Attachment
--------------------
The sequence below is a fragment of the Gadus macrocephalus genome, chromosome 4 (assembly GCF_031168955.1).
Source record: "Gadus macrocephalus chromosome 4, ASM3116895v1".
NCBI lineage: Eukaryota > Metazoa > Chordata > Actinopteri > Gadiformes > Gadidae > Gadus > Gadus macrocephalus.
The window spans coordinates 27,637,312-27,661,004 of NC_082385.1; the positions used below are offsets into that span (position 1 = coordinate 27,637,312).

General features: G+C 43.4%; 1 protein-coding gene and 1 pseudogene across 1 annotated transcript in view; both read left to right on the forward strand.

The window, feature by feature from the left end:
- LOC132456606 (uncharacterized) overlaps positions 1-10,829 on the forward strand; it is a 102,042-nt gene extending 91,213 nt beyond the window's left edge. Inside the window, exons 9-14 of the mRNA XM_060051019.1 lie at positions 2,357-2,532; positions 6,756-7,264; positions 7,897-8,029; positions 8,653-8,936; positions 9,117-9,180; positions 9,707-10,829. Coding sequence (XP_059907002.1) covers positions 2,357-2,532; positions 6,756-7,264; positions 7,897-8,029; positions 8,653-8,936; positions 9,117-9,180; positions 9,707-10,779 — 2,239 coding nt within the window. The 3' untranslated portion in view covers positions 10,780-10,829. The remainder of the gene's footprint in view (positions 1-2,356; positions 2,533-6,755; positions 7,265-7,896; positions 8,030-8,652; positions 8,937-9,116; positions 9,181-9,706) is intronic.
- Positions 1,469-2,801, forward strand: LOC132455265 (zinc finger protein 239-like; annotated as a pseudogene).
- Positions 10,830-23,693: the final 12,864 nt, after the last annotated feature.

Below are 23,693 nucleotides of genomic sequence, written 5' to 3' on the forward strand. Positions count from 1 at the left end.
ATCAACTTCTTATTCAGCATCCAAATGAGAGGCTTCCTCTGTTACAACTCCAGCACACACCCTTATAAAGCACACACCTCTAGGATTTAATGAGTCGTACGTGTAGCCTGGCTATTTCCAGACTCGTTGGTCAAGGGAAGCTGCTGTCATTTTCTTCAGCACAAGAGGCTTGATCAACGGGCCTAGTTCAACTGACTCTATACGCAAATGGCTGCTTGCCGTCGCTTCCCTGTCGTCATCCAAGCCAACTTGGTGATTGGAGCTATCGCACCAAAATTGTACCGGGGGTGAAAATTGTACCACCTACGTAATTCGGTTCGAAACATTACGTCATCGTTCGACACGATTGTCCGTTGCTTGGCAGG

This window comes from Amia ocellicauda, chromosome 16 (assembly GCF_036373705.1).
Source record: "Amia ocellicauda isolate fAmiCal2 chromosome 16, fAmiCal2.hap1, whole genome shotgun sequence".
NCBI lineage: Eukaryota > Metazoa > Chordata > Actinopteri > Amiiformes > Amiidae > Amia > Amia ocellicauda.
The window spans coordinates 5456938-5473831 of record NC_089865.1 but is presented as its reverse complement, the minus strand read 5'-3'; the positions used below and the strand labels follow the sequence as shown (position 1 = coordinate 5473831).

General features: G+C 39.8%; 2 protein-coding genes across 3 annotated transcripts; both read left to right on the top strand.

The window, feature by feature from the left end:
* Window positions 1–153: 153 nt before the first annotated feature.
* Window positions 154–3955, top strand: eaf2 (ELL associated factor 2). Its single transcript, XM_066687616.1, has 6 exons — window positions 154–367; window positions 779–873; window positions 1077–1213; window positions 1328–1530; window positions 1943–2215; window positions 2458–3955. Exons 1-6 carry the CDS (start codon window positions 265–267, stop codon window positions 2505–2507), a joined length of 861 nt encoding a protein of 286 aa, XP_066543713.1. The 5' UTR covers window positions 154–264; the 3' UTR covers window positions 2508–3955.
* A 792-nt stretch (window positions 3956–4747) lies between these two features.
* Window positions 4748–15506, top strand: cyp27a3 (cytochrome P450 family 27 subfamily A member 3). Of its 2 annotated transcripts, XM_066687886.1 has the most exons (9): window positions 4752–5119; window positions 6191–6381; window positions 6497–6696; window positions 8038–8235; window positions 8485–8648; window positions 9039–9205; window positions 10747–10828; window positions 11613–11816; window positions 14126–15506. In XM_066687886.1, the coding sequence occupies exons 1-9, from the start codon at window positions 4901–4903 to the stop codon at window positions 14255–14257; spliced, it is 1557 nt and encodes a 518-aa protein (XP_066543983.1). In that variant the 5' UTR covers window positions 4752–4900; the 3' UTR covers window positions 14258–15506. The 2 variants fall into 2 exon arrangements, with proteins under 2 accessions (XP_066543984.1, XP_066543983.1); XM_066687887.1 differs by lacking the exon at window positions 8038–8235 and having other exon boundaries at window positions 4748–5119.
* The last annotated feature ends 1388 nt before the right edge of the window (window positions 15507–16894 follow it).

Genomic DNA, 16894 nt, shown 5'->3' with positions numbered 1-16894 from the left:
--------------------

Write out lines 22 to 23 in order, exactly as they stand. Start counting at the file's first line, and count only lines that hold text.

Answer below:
* The last annotated feature ends 1388 nt before the right edge of the window (window positions 15507–16894 follow it).

Genomic DNA, 16894 nt, shown 5'->3' with positions numbered 1-16894 from the left: